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Or you can click this sync button to the left of the Collection name in the Collections panel.

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Ctrl/right-clicking a Collection name brings up a context menu where you can go straight to the synced folder on the Lightroom website.

Synced Lightroom images online

There is a further option. At the top right corner of any synchronised Collection is a ‘Make Public’ button. Any synced Collections will be visible to you on the lightroom.adobe.com website as part of your Creative Cloud account – ctrl/right-click on the Collection name in the Collections panel and choose Lightroom mobile Links > View on Web. But these are private by default, and it’s only when you choose the ‘Make Public’ option that other people will be able to view them online. Clicking the button generates a simple shortened link that you can send to other people.

Here’s one I made earlier: adobe.ly/1SHCsht.

Try it out – as a visitor, you can change the sort order, play a slideshow or view images in full-screen mode. It’s a simple way of showing other people your pictures in a clean, attractive interface.

When you log into the Lightroom website as its owner, using your Adobe ID, there’s an awful lot more you can do with your images, and I’ll be looking at that in detail in a future post.

Synced folders can be views in any web browser.

Synced folders can be viewed in any web browser.

All your synced collections can be viewed here, but visitors can only see those you've made public and sent a link for.

All your synced collections can be viewed here, but visitors can only see those you’ve made public and sent a link for.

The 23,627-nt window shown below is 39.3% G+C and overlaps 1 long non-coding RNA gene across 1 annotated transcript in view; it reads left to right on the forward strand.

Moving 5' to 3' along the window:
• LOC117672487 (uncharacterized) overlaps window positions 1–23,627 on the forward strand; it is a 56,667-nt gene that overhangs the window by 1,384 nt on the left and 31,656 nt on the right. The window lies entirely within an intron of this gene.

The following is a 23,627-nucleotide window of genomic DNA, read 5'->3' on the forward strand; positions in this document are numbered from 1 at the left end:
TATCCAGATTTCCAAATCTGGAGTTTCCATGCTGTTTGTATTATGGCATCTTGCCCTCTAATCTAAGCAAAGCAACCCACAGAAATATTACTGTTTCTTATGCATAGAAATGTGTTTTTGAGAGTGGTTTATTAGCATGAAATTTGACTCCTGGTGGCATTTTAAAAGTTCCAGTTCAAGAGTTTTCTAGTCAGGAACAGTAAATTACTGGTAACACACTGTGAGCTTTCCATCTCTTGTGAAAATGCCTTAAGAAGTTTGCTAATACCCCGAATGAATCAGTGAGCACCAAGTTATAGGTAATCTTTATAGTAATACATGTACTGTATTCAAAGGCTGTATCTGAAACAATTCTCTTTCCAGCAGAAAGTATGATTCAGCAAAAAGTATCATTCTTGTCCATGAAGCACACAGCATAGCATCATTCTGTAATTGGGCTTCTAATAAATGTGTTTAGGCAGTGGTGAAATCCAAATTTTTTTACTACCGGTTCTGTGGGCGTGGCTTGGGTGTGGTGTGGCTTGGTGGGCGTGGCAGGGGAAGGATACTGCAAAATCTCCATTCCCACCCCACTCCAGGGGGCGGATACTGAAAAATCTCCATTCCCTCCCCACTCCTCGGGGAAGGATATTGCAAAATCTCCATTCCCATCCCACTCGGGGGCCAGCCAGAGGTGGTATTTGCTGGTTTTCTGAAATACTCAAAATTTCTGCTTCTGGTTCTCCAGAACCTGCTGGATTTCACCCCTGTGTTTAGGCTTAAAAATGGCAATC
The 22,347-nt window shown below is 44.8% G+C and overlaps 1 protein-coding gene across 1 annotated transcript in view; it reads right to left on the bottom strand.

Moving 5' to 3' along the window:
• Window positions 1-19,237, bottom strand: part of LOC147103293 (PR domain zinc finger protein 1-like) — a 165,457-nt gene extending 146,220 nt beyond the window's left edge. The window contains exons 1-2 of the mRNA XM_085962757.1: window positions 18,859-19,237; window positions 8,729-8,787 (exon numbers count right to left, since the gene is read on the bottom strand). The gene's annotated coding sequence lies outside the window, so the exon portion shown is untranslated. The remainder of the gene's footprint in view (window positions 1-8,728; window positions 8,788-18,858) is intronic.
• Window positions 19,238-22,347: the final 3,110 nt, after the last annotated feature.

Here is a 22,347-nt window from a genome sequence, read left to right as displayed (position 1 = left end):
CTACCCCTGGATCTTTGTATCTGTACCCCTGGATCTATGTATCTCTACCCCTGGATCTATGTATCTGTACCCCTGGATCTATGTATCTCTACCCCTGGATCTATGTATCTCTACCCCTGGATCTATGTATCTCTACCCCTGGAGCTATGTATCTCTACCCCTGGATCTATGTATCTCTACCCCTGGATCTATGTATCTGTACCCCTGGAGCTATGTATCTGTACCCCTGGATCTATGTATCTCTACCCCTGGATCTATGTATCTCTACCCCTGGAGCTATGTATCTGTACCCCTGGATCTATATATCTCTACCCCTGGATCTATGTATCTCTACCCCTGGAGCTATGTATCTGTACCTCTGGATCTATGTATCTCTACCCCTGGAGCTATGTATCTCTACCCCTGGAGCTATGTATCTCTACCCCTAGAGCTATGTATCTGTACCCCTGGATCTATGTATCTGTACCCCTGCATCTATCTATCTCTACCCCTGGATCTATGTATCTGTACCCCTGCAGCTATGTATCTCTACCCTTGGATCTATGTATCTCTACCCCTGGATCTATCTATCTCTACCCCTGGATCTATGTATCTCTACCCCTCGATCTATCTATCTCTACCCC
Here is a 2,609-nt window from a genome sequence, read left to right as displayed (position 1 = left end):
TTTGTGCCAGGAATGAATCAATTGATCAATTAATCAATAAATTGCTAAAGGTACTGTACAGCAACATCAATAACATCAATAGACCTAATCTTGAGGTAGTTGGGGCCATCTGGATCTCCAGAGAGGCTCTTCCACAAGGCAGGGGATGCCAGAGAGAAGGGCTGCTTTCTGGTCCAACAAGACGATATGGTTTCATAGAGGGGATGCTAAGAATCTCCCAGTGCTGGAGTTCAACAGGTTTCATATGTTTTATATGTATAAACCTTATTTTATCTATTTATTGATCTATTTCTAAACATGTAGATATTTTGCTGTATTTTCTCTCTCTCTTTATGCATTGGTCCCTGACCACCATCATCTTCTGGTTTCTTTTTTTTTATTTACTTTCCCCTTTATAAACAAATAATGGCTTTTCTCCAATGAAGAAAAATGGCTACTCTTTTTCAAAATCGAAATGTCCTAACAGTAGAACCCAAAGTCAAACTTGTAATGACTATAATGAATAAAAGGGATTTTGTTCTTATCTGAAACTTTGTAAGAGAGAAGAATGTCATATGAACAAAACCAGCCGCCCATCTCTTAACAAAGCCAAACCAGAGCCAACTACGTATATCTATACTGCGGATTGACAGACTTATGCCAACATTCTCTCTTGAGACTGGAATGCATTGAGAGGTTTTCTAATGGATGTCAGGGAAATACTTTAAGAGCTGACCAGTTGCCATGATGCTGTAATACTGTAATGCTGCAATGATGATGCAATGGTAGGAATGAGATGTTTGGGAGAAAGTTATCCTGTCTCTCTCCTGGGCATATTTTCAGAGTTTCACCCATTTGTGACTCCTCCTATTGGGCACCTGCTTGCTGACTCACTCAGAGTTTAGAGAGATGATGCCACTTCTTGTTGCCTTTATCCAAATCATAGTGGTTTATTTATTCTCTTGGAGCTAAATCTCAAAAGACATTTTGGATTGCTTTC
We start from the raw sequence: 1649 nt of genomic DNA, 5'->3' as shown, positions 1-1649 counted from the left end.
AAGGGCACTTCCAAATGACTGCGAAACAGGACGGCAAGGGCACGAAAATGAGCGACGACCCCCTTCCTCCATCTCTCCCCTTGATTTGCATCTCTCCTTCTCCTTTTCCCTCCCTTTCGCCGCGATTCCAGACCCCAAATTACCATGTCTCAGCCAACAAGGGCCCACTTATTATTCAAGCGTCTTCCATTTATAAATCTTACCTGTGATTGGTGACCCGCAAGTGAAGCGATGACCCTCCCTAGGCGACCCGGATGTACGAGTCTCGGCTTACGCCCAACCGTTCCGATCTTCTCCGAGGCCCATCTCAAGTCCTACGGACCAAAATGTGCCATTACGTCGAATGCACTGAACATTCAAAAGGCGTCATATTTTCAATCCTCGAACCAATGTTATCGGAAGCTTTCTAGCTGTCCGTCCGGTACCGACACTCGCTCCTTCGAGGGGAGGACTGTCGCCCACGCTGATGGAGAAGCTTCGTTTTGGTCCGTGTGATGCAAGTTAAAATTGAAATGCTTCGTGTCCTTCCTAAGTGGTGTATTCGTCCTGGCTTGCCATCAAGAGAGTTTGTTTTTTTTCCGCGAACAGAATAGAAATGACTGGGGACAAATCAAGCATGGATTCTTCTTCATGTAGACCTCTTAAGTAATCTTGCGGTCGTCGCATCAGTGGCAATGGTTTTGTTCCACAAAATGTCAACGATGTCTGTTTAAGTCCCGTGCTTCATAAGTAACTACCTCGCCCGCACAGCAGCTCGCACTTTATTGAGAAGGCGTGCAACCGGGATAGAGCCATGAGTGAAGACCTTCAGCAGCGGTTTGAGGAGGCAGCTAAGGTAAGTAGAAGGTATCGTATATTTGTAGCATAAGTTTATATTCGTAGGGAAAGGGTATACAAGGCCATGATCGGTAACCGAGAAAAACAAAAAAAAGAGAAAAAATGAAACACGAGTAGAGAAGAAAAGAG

There's a lot more you can do with Lightroom online that I'll cover in a separate post.

There’s a lot more you can do with Lightroom online that I’ll cover in a separate post.

Synced Lightroom images on mobile devices

Once you’ve synced your Collections, they’ll also be available to the free Lightroom Mobile app on your mobile device. This displays all your synced Collections as thumbnails with their titles, and you tap on a Collection to see its contents, then tap on a thumbnail to see a full size photo.

With both the web and mobile versions, you can do more than just view your pictures – you can edit them too, and have your edits synchronised back to the desktop version. I’ll take a look at the mobile editing options in another post.

All your synced Collections will be visible in the Lightroom app on your mobile device.

All your synced Collections will be visible in the Lightroom app on your mobile device.

Tapping a Collection name will open it, offering a near-identical tiled display to the web version.

Tapping a Collection name will open it, offering a near-identical tiled display to the web version.

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You can apply non-destructive edits to images on your mobile device, and these will be synced back to the desktop and web versions.